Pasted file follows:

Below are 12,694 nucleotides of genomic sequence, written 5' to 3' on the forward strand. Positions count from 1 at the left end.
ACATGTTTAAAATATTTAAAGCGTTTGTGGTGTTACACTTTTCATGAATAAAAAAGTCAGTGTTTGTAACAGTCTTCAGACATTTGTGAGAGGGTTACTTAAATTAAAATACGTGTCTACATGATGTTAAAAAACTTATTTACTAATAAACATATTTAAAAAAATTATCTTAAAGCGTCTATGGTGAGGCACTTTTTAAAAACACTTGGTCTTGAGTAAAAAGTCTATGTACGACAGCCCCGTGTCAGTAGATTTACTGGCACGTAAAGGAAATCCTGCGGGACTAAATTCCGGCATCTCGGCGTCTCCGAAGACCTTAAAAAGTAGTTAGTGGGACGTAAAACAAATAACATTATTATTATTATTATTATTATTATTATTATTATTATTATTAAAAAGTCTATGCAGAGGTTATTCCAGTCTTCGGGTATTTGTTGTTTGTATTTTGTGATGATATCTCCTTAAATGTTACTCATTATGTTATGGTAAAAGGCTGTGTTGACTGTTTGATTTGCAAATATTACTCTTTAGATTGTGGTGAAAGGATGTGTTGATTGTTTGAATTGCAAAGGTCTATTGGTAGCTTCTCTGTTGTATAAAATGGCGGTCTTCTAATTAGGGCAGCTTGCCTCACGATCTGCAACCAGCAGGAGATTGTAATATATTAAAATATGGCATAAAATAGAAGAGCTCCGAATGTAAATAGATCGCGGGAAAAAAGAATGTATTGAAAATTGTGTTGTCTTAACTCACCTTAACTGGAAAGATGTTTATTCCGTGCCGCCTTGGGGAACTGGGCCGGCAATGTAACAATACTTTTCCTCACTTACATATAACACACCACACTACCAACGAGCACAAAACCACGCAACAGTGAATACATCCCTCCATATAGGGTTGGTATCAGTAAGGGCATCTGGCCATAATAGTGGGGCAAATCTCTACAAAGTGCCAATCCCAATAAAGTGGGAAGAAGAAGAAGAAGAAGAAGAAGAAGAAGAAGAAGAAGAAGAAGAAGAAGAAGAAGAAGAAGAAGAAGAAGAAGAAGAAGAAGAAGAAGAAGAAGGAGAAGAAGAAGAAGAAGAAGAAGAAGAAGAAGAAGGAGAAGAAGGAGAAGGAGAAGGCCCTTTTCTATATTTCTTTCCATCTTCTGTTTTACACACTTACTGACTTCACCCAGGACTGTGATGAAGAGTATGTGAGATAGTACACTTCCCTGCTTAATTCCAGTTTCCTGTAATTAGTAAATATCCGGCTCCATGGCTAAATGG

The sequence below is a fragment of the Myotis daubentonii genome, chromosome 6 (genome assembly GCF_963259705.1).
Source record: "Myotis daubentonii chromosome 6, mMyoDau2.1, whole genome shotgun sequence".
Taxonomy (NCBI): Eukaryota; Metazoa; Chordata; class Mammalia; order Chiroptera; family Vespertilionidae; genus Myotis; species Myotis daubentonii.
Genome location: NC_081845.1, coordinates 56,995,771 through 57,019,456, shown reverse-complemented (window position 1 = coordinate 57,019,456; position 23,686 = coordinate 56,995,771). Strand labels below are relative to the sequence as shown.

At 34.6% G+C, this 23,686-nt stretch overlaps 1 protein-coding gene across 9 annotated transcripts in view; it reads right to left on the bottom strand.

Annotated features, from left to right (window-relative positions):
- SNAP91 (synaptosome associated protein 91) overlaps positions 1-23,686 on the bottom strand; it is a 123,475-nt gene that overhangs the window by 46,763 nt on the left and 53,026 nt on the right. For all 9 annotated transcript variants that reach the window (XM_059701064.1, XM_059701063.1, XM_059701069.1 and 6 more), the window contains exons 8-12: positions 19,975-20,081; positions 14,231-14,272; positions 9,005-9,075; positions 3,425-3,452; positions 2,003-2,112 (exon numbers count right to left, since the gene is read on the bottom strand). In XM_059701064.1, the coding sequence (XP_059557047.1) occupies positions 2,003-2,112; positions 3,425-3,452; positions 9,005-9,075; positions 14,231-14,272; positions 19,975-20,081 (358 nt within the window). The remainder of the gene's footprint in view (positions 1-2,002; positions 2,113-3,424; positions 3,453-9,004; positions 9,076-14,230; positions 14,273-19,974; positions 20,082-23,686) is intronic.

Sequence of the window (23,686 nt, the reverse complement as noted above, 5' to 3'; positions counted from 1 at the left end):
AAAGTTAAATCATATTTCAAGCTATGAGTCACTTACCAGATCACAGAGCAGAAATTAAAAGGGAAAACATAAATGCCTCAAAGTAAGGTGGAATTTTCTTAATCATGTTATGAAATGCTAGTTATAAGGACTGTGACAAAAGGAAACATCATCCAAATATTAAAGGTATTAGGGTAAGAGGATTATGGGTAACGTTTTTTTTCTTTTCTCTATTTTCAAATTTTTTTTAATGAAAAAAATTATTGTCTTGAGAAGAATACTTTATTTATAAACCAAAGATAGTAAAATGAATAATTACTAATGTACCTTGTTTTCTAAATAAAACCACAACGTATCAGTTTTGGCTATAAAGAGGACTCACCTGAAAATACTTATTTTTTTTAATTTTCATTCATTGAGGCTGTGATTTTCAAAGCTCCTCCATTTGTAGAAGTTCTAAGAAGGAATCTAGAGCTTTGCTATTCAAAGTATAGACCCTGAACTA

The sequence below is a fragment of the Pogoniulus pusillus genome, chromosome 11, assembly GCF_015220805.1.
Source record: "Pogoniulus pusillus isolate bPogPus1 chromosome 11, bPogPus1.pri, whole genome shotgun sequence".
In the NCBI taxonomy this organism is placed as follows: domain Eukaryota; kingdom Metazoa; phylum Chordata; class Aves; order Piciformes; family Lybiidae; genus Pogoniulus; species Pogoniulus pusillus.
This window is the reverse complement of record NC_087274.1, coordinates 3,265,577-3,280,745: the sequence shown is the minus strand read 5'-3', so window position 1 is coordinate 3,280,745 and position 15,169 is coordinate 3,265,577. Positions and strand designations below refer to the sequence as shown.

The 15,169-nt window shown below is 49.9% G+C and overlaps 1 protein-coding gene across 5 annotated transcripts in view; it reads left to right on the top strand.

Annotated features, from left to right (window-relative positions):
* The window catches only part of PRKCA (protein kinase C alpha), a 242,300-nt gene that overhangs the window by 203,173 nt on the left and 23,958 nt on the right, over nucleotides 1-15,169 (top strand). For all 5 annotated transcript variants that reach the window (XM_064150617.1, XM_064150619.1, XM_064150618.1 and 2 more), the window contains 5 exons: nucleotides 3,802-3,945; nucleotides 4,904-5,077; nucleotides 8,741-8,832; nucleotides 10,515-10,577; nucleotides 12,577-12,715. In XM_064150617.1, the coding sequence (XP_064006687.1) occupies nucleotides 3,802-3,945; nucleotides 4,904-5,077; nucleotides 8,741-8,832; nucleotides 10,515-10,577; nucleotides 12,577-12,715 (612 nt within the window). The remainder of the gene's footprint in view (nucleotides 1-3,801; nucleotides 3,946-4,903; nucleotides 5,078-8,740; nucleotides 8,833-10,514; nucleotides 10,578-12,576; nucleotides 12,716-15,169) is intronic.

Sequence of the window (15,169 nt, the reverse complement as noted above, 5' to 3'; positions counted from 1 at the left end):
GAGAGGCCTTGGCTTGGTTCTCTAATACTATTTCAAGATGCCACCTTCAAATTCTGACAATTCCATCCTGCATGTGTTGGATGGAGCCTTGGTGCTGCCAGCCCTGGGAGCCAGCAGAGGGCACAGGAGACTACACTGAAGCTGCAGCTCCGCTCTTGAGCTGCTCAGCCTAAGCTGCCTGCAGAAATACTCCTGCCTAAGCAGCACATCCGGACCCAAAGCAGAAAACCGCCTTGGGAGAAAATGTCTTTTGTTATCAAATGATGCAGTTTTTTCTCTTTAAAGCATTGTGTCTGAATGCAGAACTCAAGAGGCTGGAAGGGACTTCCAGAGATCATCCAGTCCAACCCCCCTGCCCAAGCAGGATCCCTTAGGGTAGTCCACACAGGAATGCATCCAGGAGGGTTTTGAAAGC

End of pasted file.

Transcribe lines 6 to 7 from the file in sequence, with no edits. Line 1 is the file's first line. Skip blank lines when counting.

Genome location: NC_081845.1, coordinates 56,995,771 through 57,019,456, shown reverse-complemented (window position 1 = coordinate 57,019,456; position 23,686 = coordinate 56,995,771). Strand labels below are relative to the sequence as shown.

At 34.6% G+C, this 23,686-nt stretch overlaps 1 protein-coding gene across 9 annotated transcripts in view; it reads right to left on the bottom strand.